For the first time in nearly three decades, the Liberty Christian football team stepped onto the field this season without the leadership and watchful eye of Mark Bowles.
The former LCS coach, for whom the school’s football stadium is named, led the Warriors to 20 district championships, 17 state semi-finals appearances, six appearances in the state finals and three state football championships in his 26 years as the school’s head football coach before retiring last year.
In fact, Bowles was the only head football coach the school had ever had prior to this season.
Enter Greg Price; a man who served as Bowles’ offensive coordinator for the last six years with some very big shoes to fill heading into this season – and so far, things are going according to plan.
The Warriors have been state-ranked throughout much of the season in 2009 and are well on their way to making the post-season, yet again, and Price said he is pretty pleased with how things are unfolding.
“We’ve played hard in all of our matchups this year,” Price said. “We’ve had an interesting year. We lost probably the best player on our team in Justin Stephens to an ACL injury. That hurt our team from the leadership standpoint and what he brought to the field.
“But our kids have stepped up in a lot of different areas. We’ve got a good senior class and picked up some impressive victories along the way.”
The Warriors most impressive victory this season came against Midland Christian on Oct. 30 in Argyle. The 62-42 barn burner would in all likelihood prove to be the de facto district championship, and Midland Christian was undefeated heading into the contest.
Liberty Christian School is a perennial powerhouse in the sport of football, and Price said he attributes the kind of success the Warriors teams have enjoyed to a couple of factors.
“I think tradition is a very big deal for every Liberty team,” Price said. “With that tradition of winning, each class that comes along wants to be like the one before. They just don’t want to let anybody down.
“I think the pillars of our program are hard work, brotherhood and love for each other. Christ is at the center of it, and everything else falls into place.”
Price said it has taken some getting used to this year without Bowles, but said the former Liberty coach is usually not far away if needed.
“There’s been a lot more for me to think about this year than I ever had to in the past,” Price said. “The good thing is, he hasn’t been too far away. He’s been at all of our games. We’ve had the opportunity to get together quite a bit.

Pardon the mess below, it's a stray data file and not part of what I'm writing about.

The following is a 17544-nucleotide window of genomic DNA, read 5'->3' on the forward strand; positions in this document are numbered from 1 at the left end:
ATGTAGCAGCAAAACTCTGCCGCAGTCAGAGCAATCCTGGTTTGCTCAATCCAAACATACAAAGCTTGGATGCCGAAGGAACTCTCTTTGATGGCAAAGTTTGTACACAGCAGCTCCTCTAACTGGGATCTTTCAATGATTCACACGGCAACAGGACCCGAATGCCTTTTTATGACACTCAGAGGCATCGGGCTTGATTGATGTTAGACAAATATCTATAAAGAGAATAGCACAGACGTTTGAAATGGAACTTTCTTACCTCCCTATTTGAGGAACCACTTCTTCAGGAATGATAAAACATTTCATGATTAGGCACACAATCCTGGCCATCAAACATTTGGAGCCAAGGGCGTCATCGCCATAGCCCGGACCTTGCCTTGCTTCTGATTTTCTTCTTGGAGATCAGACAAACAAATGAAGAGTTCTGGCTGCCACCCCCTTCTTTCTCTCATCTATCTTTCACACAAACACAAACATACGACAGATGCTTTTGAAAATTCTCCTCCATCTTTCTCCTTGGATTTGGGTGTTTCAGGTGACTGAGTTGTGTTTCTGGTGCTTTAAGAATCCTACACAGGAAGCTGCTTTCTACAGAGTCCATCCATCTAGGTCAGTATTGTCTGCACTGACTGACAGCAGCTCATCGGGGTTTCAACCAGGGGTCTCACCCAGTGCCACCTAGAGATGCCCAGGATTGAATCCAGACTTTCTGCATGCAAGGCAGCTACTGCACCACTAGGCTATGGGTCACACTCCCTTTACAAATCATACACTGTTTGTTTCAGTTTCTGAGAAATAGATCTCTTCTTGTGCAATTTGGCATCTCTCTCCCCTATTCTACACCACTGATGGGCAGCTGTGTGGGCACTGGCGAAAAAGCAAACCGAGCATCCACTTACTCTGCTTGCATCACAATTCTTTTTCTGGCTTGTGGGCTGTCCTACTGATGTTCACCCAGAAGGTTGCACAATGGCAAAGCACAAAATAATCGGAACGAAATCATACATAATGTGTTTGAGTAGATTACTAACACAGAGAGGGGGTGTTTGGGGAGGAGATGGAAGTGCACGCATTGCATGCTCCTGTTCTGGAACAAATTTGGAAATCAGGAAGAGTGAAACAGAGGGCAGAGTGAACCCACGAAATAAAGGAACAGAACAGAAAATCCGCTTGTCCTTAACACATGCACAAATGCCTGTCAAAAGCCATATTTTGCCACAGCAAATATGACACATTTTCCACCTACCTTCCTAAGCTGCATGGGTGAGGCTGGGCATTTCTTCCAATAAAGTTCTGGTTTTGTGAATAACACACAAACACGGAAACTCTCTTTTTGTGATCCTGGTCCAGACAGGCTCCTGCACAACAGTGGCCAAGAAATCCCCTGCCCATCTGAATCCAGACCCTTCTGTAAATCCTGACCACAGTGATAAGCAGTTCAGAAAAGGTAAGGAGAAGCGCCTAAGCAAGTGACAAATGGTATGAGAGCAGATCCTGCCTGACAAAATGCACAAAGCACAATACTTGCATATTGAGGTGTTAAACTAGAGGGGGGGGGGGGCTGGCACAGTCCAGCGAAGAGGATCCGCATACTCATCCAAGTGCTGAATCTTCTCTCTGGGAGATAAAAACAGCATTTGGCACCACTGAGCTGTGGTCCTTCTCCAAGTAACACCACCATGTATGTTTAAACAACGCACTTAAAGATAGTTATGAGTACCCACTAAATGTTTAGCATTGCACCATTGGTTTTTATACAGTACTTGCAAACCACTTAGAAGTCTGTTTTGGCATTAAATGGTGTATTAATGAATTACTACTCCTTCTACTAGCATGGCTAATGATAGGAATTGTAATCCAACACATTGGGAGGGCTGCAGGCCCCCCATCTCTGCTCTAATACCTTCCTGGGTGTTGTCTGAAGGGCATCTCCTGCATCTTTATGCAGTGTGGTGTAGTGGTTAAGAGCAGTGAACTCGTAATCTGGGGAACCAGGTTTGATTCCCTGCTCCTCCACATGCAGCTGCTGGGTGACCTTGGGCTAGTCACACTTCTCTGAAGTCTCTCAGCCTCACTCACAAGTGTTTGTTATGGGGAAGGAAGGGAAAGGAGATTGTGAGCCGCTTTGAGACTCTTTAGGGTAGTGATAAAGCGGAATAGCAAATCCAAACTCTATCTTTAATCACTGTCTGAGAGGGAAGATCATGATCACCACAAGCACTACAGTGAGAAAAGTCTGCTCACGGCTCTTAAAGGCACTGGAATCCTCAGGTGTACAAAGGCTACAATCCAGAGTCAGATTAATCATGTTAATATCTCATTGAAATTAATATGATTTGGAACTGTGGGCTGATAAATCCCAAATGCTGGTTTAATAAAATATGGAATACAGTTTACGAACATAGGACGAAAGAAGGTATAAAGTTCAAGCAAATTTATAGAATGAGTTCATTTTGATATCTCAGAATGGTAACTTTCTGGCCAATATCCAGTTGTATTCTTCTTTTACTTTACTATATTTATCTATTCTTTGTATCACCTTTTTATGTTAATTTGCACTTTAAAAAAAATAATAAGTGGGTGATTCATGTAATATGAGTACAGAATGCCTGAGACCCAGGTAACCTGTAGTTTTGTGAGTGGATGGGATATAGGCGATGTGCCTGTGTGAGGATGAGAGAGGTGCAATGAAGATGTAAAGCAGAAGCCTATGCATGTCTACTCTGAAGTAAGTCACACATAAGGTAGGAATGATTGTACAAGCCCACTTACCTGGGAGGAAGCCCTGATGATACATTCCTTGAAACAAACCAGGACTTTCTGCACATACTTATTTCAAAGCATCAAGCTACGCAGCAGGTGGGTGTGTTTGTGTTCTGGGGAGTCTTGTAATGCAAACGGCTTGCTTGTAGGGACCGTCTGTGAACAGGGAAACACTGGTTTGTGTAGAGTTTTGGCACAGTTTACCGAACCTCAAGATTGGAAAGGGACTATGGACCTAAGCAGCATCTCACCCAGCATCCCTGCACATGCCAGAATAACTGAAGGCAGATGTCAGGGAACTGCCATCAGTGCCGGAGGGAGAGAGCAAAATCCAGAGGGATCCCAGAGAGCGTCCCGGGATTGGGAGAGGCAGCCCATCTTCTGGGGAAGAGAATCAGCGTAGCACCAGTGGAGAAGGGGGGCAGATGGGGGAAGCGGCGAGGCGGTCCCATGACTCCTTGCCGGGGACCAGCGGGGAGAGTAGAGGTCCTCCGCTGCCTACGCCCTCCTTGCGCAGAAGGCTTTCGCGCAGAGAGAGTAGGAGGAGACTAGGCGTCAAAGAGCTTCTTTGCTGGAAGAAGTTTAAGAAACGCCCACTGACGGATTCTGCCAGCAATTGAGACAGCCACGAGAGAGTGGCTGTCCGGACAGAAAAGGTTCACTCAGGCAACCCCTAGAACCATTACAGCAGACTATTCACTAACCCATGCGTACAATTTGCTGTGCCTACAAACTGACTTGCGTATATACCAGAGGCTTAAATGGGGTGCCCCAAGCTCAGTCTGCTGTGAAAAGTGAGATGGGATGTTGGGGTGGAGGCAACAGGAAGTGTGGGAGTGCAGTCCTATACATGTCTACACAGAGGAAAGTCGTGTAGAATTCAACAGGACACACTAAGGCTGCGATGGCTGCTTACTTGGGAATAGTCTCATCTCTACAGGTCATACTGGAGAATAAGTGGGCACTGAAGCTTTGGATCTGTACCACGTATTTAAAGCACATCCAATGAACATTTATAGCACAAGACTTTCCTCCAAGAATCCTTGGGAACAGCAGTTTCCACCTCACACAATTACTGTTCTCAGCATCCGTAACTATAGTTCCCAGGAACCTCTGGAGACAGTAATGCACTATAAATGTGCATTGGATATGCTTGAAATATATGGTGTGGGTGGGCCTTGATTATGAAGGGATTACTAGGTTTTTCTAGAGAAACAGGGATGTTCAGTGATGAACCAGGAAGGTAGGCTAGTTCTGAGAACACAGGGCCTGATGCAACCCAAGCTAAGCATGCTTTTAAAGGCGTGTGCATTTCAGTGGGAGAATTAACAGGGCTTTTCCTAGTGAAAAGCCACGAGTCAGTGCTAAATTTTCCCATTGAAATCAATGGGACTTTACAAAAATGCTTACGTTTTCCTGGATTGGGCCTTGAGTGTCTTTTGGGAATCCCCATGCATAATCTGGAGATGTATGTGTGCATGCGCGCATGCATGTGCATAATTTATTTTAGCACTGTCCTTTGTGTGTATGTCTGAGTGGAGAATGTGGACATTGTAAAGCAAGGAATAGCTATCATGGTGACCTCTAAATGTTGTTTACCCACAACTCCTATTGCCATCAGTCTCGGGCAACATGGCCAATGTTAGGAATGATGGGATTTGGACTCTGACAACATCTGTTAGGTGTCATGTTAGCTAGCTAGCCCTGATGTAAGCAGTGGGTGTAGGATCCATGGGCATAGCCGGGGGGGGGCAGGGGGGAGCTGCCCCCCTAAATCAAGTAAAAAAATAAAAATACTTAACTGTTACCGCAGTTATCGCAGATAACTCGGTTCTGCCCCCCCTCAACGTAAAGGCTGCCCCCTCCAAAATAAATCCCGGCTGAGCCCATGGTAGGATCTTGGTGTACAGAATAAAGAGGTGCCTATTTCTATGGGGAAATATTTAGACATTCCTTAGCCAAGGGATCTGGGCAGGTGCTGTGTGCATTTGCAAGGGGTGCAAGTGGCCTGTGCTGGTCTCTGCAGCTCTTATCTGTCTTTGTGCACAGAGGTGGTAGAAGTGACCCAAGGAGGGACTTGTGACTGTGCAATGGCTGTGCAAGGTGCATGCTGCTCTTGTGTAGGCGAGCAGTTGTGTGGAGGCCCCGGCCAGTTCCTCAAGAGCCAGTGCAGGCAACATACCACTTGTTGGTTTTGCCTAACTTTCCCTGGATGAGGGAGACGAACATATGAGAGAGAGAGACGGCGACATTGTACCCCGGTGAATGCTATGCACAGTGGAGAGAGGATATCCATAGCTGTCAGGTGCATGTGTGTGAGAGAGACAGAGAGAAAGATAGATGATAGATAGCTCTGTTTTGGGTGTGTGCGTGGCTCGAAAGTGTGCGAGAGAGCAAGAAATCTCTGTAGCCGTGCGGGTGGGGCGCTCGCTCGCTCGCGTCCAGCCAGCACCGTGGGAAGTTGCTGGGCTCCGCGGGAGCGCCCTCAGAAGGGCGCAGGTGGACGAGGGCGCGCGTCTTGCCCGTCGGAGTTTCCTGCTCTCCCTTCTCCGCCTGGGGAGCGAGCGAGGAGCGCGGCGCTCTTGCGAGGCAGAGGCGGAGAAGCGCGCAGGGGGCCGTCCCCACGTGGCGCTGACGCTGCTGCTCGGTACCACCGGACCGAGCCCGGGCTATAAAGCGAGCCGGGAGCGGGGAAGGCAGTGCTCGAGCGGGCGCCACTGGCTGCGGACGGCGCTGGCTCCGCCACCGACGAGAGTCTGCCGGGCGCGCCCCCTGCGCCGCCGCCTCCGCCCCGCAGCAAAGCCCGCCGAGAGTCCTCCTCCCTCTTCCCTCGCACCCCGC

“He’s not totally gone, but we certainly have felt his absence. Things like, what time is the pre-game meal; what time is the bus leaving and how many kids are on the bus? They’re little things, but when you have to make those decisions, you realize how much goes into it.”
Bowles still works at Liberty Christian School as a vice-principal in the upper school, and he is still in contact with Price and the coaching staff on a daily basis.
In his first year not at the helm for the Warriors football team, Bowles said it has been quite an adjustment for him.
“The first part of the year, it was pretty tough,” Bowles said. “I felt kind of like a mother who has had all of her kids go off to college. It was kind of like, ‘what do I do? I have no purpose left.’
“Going to the first couple of games, and realizing that is doesn’t really matter if you are there or not; the game is going to go on and nobody is asking your input, that was pretty tough. On the flip side, I really miss the kids and the coaches, but I don’t think it is appropriate of me to stick my nose in. I kind of operate under the premise of the best of advice is when it’s asked for.”
Bowles said there is an upside, as well.
“The positive part of it is having time with my wife,” Bowles said. “This is the first time in 27 years that I have had a Saturday in September and October off. That part of it has really been nice.
“Mainly, it’s just been different.”
The former Liberty coach said walking away from the head coaching position of the football team was one of the hardest decisions he ever had to make.
“The hardest part was making sure that I had made the right decision,” Bowles said. “What I knew when I walked away was, it could not be a situation where a year or two later I came back and said, ‘man, I made a mistake.’
“You can’t take it back. People kept saying ‘oh, coach you can’t quit,’ and I thought maybe I was making a mistake. But I always said that if I ever got to the point where I had to make myself do any of the things it takes to have a successful program, then it’s time to step down. There were parts of coaching that I had to make myself go do, and that’s not fair to the coaches or the kids.”
Liberty Christian quarterback Michael Smith played under both coaches and said, while there are differences, the transition has not been that difficult, as they are very similar coaches.
“It hasn’t really honestly changed that much,” Smith said. “Coach Price was an assistant under Coach Bowles. The only difference is that it is a little more light-hearted now.
“Coach Bowles is more of an old-school type of coach, whereas Coach Price is old-school, but with a twist.”